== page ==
According to a recent World Meteorological Organization analysis on the health of the climate, the global mean temperature in 2022 will be 1.15°C higher than the 1850-1900 (preindustrial reference period) average. Furthermore, the previous eight years have been the warmest since instrumental temperature records began 173 years ago.
To put it another way, the climate system has been out of balance for decades.
As a specialist in atmospheric science, my goal is to shed light on the Earth’s energy imbalance and its implications for humanity.
Earth’s energy imbalance: Other energy sources, such as Earth’s internal heat and tidal energy, are insignificant in comparison to solar radiation. The Earth reflects around 30% of solar radiation and emits radiation into space.
Greenhouse gases (carbon dioxide and methane) allow solar radiation to pass through but not radiation generated by the Earth, trapping this energy. Without the greenhouse effect, the Earth’s near-surface temperature, which is 15°C, would be roughly -19°C.
The difference between incoming energy – solar radiation – and outgoing energy – the sum of solar radiation reflected by the Earth and radiation emitted by the Earth – is referred to as Earth Energy Imbalance (EEI) if it is greater than zero.
Human activity has caused the Earth’s energy imbalance by emitting greenhouse gases (creating an additional greenhouse effect).
But where does the surplus energy go? It accumulates as heat in the many components of the climate system (atmosphere, land, hydrosphere, cryosphere, and biosphere). And this is why the Earth is warming, or, more broadly, climate change.
The ocean acts as a heat sink: To better understand the influence of Earth’s energy imbalance on the climate system, an international effort to assess the Earth’s heat inventory is required.
A newly released study presented such an inventory for the time period 1960-2020. According to this study, the Earth’s system has been storing heat since 1971. Furthermore, the rate of heat accumulation from 2006 to 2020 is larger than the rate from 1971 to 2020. The ocean stores the majority of the extra heat (89%), primarily in the upper ocean (0-700 meters depth). The remaining extra heat is held in the land (6%), and the atmosphere (1%), and has resulted in the melting of cryosphere components such as glaciers, ice sheets, and sea ice (4%).
In addition to storing excess heat, the ocean is a significant CO2 sink, playing an important role in climate management. The ocean, on the other hand, will grow less efficient at collecting CO2 as CO2 emissions increase. Why? Because of the positive feedback between ocean warming and a decrease in ocean capacity to absorb CO2.
Unfortunately, the ocean’s current situation is alarming. The ocean heat content hit a record high in 2022, with at least one marine heatwave affecting 58% of the entire surface. The mean ocean surface temperature has been the highest since the beginning of the satellite era since mid-March of this year. Marine heatwaves, among other harmful effects on marine ecosystems, induce coral bleaching episodes.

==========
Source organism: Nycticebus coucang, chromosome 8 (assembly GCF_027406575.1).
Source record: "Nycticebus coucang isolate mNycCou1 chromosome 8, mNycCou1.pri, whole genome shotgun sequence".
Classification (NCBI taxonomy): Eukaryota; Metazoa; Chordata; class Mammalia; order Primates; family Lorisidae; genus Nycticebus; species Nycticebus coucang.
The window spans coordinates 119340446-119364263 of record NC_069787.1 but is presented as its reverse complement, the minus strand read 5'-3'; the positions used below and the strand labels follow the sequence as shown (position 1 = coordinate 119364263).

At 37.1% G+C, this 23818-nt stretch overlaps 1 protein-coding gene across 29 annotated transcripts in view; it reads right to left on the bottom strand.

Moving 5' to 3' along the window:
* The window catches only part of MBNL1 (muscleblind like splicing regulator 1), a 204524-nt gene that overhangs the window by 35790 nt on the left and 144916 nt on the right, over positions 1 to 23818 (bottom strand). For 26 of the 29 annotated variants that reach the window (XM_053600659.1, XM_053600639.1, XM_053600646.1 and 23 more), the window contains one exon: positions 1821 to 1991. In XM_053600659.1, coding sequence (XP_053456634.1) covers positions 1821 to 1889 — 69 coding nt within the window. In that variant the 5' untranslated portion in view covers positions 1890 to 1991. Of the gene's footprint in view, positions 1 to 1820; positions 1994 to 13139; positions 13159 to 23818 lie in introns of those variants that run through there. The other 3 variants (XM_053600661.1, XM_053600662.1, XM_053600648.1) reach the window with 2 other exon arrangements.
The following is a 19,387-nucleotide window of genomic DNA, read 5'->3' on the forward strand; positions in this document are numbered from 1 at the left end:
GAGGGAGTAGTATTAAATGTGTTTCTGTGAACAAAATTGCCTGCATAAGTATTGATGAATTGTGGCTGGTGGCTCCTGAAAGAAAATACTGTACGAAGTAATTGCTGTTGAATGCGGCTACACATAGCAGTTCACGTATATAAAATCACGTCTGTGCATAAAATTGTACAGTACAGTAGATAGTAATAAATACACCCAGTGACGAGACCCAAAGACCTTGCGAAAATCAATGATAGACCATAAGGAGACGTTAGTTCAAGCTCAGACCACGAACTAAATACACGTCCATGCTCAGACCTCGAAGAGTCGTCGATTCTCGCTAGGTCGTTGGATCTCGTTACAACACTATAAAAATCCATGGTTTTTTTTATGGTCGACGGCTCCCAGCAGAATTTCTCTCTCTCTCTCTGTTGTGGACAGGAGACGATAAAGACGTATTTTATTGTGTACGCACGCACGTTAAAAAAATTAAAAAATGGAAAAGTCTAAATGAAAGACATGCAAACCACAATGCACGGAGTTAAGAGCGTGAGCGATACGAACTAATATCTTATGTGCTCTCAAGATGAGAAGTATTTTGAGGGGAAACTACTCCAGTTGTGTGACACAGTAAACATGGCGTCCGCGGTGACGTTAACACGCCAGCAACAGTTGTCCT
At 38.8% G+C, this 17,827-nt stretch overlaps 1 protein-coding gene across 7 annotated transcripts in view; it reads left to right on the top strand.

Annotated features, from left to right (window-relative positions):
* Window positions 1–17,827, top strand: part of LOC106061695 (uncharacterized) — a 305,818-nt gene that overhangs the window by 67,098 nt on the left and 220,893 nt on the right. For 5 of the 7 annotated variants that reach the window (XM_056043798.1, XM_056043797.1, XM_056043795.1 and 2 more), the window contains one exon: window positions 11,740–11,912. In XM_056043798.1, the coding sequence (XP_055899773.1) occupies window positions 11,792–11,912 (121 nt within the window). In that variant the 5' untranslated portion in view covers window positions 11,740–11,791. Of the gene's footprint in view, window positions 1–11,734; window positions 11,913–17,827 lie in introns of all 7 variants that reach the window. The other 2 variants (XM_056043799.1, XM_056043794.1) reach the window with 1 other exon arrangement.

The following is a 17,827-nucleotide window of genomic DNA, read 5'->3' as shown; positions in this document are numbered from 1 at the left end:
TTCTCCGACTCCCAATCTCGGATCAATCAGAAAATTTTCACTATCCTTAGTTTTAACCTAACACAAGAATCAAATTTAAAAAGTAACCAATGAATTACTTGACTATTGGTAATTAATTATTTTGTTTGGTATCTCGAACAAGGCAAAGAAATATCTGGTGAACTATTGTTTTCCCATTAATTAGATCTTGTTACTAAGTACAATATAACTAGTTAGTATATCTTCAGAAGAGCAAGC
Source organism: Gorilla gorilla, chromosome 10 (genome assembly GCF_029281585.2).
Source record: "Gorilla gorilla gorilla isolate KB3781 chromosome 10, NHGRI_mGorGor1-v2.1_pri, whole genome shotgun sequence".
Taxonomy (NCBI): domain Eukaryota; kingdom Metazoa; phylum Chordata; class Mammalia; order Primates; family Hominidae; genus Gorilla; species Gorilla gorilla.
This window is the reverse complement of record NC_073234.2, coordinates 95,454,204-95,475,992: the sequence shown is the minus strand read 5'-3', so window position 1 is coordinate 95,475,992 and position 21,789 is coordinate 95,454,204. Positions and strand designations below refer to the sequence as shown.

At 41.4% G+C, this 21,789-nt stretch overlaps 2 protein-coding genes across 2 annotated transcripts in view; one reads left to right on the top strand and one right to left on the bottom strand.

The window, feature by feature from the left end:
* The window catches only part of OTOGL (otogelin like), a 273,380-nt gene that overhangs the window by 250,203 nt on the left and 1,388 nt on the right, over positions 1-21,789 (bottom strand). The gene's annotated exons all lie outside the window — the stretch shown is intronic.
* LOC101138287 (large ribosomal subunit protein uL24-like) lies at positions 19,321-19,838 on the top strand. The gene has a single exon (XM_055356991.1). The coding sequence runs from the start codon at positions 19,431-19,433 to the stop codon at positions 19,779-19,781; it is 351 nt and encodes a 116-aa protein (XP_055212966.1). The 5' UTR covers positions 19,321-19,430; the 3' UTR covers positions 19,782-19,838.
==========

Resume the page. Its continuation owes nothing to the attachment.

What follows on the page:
The ramifications of the imbalance: As the recently published Synthesis Report of the Intergovernmental Panel on Climate Change (IPCC) reminds us, global warming has detrimental consequences for humans and ecosystems. According to the analysis, between 3.3 and 3.6 billion people now reside in areas that are extremely vulnerable to global warming.
People who live along the coast are particularly vulnerable. The risk of coastal flooding increases when sea levels rise, which is caused mostly by thermal expansion of the ocean and melting of glaciers and Antarctic and Greenland ice sheets. To provide some numbers, the contributions of ocean thermal expansion and land ice melting to sea level rise were 55% and 36%, respectively, from 2005 to 2019.
Global warming endangers not just our physical health, but also our mental health. In effect, unexpected catastrophes (such as hurricanes and storms) can produce trauma. Changes in climate variables (for example, drought) might create uncertainty. Climate anxiety can result from increased awareness of climate change.
This demonstrates how the imbalance of the climate system might result in our own imbalance.
Given the scientific community’s frequent warnings concerning the adverse effects of climate change on our communities, we may wonder: Could global warming lead to the breakdown of society on a worldwide scale, or perhaps the extinction of human beings?
Unfortunately, this topic has not gotten the attention it deserves. Luke Kemp, a researcher at the University of Cambridge’s Centre for the Study of Existential Risk, and his colleagues have proposed a study program dubbed “Climate Endgame.”
Net zero emission is a win-win situation: As long as there is an energy imbalance, the Earth will continue to warm. Because human-caused emissions are to blame for the Earth’s energy imbalance, the remedy is, in theory, straightforward: emissions must be lowered to zero.
What can we do on a personal level? We may limit our contribution to climate change by walking and biking, eating less meat and dairy products, decreasing food waste, and improving the energy efficiency of our homes, among other things.
As a result, the climate game is far from done. We must determine whether or not to address the climate crisis.